Understanding people's online habits, behaviour and attitudes
Making Sense of Media is Ofcom’s programme of work to help improve the online media literacy of UK adults and children.
Ofcom has a statutory duty to promote media literacy, and the Government intends to further strengthen our role in this area through the Online Safety Bill.
Understanding people’s online habits, behaviours and attitudes is a vital part of these statutory duties. This evidence helps us – and others – identify trends and spot emerging issues.
There are many ways to understand and measure online behaviour, each with their strengths and weaknesses.
We have commissioned three reports which collectively address these issues and provide new insights into online behaviour. They offer a contribution to debates around how to collect and synthesise data; how to understand habits and perceptions about misinformation; and what might be most effective in countering misinformation.
The three reports are:
Automated approaches to measuring online experiences (PDF, 4.1 MB)
This summary report from Faculty provides an assessment of the existing range of online automated tools, within a framework for measuring online experiences. It outlines current providers and the legal, ethical and other considerations to be addressed when using such tools.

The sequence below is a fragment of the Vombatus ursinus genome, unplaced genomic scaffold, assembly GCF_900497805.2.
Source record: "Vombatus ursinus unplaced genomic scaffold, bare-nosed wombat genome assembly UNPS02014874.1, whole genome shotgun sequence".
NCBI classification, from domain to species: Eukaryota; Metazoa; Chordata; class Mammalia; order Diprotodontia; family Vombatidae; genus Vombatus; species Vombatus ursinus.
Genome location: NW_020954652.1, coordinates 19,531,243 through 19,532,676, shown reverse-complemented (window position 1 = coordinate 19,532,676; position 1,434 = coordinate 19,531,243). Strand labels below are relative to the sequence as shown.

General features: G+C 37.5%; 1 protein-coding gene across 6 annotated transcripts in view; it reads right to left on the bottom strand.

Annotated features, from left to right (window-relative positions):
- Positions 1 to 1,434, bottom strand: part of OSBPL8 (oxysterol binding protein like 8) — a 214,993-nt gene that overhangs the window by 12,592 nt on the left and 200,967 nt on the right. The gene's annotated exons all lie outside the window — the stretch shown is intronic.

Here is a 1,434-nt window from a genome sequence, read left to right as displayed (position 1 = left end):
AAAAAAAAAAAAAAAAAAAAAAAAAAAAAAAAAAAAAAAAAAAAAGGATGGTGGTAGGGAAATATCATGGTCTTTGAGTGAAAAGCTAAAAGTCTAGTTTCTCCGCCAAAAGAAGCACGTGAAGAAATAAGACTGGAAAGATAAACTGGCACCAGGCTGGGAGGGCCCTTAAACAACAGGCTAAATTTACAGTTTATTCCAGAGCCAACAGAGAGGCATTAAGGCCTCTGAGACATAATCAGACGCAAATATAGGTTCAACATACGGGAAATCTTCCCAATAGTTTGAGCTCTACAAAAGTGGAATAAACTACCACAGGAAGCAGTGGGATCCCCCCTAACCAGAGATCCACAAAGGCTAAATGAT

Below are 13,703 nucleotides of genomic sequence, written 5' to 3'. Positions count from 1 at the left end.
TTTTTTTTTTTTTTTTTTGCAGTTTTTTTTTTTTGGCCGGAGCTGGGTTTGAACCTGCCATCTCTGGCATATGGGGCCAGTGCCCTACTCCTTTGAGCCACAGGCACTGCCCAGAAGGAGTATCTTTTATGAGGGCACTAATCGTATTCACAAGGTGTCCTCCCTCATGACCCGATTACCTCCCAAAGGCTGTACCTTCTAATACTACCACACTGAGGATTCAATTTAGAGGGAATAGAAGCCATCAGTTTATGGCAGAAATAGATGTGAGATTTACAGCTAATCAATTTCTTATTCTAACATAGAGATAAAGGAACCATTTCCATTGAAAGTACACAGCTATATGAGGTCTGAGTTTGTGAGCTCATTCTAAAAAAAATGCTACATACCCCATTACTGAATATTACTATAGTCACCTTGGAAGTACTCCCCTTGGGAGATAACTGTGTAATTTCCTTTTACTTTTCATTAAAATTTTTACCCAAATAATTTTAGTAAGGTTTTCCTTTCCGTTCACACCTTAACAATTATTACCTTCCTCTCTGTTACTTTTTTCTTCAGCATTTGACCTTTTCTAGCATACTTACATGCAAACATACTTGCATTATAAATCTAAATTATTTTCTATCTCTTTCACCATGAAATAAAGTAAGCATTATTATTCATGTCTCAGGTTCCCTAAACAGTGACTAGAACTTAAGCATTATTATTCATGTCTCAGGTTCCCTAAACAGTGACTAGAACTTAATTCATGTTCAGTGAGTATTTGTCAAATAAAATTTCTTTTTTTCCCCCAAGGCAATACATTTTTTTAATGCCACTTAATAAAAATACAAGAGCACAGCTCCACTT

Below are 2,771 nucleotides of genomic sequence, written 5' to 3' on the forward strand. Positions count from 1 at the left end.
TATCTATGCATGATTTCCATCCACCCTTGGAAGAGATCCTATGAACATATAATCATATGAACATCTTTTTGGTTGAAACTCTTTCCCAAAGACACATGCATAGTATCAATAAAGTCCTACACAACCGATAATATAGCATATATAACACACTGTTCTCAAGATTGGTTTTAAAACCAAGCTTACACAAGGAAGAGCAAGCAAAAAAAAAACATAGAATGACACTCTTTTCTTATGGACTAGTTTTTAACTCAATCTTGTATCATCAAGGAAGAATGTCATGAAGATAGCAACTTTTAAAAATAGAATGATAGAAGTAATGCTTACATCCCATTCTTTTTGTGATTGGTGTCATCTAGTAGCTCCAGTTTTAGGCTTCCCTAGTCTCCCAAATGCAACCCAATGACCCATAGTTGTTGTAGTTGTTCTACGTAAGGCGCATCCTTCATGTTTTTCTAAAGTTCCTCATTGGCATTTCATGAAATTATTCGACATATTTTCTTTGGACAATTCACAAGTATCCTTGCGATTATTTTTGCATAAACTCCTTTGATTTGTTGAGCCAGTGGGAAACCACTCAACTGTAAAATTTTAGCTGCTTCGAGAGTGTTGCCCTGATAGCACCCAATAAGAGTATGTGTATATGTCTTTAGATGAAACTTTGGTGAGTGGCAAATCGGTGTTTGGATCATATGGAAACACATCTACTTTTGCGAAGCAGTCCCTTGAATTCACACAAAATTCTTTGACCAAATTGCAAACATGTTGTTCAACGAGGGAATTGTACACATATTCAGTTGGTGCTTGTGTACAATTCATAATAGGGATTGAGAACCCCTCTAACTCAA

Misinformation: A qualitative exploration (PDF, 954.1 KB)
This qualitative research from Yonder provides an in-depth understanding of people who self-identified as either ‘questioning’ or ‘rejecting’ the mainstream media. Our goal was to develop a richer understanding of how such people interact with news and information online, and their opinions and categorisation of various types of misinformation.
Rapid Evidence Assessment on Online Misinformation and Media Literacy (PDF, 1.3 MB)
This review by LSE Consulting (led by Professor Lee Edwards) summarises recent evidence, largely from academic research literature, on work being done in the field of media literacy to address misinformation. It analyses 201 papers following an initial sift of thousands.
We welcome comments and feedback on these reports. If you would like to get in touch, please email firstname.lastname@example.org.